You have needs... and they matter...
It’s a surprise to some people on coming to therapy that they learn they have needs. And more importantly, the idea that their needs matter. Often when people have grown up in environments where their needs haven’t been met, or been in friendships or relationships where their needs have been ignored, people adapt by downplaying, subverting, or completely suppressing their own needs. The Internal Family Systems (IFS) Model assumes that all human beings have capacity for compassion, but when people are in relationships where some of these needs aren’t met, people develop protective parts that may resort to various strategies to get their needs met. In IFS, we would say that the person's system adapts by building/recruiting a part that does the adaptation or suppression strategy to needs not being met. So, getting into contact with needs as something that matters to you or a part of you is fundamental in therapy. (I lose count of the number of times in a week I would say to a client, "Ask the Part what it needs from you!")
Backing up a bit, when most people think about human needs, they often recall the work of Abraham Maslow, who presented the concept of needs as a pyramid. He starts at the bottom with basic physiological needs, then builds safety needs on top of this, followed by needs for belonging, then for esteem, and finally at the top, needs for self-actualisation. Needs are universal and cross-cultural, and they are positive and we all share the same needs, but we feel them with varying degrees of intensity, and we use different strategies to meet them. As I've indicated above, some strategies are effective and skillful, others are less effective and not so skillful.
Needs are inextricably linked to emotions. Emotional responses are information about whether our needs are being met. When our needs are met, we feel pleasant emotions. When our needs are unmet, we feel unpleasant emotions - and that’s when things can get tricky. Emotions are great delivery systems for relaying information about whether or not your needs are being met. When you recognise a positive feeling (e.g., joy) and the underlying need that’s been met (e.g., connection, belonging) you might feel a sense of calm or confidence, and you don’t need to really do that much because your system is in harmony. When you recognise an uncomfortable feeling (e.g., anxiety or anger), people can react on autopilot to do something potentially harmful unless you can learn to tap into the underlying need that’s not being met. For example, if your partner is texting a friend and you feel angry, without knowing the underlying need that is not being met (e.g., safety in relationship, attention from your loved one), you may react in a way that harms the relationship, rather in a way that creates connection.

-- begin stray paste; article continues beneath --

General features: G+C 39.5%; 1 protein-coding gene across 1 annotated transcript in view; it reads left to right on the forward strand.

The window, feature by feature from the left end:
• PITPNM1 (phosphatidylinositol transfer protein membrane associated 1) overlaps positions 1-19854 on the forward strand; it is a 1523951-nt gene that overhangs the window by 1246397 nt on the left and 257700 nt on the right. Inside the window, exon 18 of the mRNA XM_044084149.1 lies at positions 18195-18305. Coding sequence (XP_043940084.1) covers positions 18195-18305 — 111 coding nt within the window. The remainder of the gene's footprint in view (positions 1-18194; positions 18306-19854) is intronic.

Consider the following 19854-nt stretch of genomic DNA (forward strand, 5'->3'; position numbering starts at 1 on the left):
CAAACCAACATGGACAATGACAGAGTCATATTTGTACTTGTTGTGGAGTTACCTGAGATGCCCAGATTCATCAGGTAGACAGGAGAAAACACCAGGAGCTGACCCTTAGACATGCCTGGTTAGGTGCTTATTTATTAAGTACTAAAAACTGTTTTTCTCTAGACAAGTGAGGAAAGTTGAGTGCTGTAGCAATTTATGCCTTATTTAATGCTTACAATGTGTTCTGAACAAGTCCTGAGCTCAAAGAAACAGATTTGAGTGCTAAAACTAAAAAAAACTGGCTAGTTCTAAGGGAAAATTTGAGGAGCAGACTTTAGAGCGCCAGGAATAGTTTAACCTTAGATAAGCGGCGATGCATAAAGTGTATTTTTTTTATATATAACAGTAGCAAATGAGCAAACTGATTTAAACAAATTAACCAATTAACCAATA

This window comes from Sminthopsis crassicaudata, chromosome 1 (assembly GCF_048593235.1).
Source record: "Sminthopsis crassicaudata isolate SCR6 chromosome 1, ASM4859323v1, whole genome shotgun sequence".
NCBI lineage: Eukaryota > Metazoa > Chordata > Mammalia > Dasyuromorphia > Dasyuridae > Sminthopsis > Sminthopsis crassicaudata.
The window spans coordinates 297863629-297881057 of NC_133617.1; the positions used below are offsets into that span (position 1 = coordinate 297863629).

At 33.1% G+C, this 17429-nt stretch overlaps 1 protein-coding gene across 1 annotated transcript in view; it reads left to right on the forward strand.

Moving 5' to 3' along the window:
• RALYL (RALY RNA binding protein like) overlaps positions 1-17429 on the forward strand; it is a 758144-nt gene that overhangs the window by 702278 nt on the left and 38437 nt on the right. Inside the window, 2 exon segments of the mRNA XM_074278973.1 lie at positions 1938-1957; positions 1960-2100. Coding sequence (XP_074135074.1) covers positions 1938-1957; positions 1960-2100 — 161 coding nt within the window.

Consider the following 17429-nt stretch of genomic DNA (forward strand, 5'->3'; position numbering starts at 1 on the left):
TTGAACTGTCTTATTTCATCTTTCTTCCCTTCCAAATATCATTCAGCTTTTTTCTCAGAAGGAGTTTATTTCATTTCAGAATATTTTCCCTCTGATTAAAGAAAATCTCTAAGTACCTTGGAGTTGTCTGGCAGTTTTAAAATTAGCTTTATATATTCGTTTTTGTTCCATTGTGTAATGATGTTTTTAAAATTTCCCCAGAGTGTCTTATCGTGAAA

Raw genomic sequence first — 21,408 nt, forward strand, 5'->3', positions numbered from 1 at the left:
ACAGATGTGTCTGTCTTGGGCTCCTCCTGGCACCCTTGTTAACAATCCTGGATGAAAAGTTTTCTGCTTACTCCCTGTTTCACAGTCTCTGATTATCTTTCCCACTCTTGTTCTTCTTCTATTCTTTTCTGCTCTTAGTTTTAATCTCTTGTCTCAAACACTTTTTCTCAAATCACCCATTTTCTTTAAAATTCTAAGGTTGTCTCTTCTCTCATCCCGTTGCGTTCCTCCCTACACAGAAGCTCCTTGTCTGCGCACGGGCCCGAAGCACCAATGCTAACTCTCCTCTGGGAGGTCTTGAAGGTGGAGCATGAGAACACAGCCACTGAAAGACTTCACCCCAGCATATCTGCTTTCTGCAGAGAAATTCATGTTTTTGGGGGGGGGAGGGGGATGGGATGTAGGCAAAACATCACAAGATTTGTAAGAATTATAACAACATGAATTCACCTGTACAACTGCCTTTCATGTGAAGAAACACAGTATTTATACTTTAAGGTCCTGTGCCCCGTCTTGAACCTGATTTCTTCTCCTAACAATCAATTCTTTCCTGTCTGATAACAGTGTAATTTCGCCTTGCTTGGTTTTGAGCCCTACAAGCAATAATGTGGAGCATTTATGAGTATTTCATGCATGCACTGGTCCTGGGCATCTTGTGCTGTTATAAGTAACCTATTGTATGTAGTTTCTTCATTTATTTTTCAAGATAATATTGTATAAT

When you learn to recognise the feelings and the underlying needs that aren’t being met, you can mindfully consider your options for how to respond to those feelings and unmet needs. Of course, the recognition of our needs, and articulating them externally doesn’t automatically mean they’ll be met - sometimes they are, and sometimes they’re not. Sometimes our needs have more to do with something we need internally rather than something that another person can provide. Additionally, learning to respond to the needs of parts internally ultimately means that you create the conditions where you can articulate and get your needs met from others externally, which is a great gift of what IFS implicitly teaches through the process of connecting inside.
And ultimately, true freedom comes from knowing what we value at our core, developing ways to respond to the emotions and the needs underlying them that come up. We can also learn how to be at peace with some unmet needs.